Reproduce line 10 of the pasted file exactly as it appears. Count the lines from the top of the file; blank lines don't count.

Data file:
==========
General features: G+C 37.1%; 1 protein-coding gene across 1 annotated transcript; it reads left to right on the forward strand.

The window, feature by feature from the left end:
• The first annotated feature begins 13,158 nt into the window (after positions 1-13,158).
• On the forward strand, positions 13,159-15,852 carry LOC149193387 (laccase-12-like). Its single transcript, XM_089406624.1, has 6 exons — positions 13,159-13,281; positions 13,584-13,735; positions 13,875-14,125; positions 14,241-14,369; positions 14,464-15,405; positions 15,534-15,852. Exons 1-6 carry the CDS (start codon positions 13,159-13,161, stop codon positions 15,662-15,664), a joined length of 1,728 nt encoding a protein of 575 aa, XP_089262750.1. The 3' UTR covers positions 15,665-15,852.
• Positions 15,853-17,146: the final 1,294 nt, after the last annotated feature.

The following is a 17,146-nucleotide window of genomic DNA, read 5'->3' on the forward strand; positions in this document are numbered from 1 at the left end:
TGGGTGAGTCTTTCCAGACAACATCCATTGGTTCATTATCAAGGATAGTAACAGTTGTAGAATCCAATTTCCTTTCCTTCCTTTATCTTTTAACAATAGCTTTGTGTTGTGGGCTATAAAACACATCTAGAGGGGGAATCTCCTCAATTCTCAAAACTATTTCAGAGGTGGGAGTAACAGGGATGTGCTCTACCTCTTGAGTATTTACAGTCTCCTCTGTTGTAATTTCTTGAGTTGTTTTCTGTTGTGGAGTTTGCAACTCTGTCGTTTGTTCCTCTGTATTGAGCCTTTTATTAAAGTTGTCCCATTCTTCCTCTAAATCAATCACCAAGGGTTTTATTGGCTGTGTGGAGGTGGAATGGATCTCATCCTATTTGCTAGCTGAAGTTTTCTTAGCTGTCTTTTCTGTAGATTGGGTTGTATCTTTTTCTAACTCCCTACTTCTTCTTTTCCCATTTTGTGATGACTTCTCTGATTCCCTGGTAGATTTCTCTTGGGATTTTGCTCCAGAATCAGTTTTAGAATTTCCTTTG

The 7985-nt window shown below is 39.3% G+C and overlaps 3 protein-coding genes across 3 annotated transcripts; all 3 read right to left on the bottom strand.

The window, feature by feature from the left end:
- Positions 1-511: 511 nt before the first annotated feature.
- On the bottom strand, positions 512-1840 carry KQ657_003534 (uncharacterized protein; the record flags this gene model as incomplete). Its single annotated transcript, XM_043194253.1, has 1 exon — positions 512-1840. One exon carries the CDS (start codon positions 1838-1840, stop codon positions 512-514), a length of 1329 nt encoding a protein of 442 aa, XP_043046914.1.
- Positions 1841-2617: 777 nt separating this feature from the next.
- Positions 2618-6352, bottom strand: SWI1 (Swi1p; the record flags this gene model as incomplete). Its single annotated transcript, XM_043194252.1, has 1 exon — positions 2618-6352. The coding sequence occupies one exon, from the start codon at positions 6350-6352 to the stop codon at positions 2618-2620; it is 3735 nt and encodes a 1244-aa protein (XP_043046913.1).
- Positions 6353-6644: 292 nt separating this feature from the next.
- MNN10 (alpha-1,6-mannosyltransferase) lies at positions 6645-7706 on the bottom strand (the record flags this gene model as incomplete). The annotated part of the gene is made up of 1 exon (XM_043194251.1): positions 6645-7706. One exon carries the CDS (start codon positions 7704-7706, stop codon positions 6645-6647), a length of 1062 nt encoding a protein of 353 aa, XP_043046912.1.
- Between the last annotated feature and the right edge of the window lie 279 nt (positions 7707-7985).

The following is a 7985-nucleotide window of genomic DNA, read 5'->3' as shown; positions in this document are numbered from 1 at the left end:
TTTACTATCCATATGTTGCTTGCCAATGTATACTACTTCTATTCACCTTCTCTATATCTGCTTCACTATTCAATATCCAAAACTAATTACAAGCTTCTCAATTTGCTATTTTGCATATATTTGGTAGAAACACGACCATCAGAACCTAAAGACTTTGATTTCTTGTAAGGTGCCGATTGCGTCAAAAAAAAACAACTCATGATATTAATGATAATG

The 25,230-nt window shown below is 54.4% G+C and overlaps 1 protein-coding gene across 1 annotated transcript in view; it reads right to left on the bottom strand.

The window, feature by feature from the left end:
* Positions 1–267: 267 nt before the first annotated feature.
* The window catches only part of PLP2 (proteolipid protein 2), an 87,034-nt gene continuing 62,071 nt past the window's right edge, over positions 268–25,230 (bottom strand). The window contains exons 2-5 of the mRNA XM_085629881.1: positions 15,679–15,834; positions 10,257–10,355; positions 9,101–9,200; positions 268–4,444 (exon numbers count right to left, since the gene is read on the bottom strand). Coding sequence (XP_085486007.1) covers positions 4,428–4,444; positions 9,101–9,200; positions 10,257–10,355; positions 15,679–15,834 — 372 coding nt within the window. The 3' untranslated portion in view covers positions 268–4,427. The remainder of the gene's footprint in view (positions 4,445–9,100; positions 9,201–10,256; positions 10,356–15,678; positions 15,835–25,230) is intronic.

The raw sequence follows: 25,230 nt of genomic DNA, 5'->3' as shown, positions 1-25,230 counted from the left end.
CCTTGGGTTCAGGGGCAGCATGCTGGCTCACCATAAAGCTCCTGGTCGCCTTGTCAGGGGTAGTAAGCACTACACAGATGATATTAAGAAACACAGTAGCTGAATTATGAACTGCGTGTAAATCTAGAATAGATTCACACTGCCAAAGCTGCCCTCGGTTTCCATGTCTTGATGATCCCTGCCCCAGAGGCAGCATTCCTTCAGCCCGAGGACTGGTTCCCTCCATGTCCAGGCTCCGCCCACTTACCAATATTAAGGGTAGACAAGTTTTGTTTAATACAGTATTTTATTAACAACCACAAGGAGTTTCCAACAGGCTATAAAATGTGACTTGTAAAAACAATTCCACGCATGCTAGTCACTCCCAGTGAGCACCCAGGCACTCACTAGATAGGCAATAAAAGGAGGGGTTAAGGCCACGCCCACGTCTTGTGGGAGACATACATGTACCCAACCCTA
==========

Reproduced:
- Positions 1-511: 511 nt before the first annotated feature.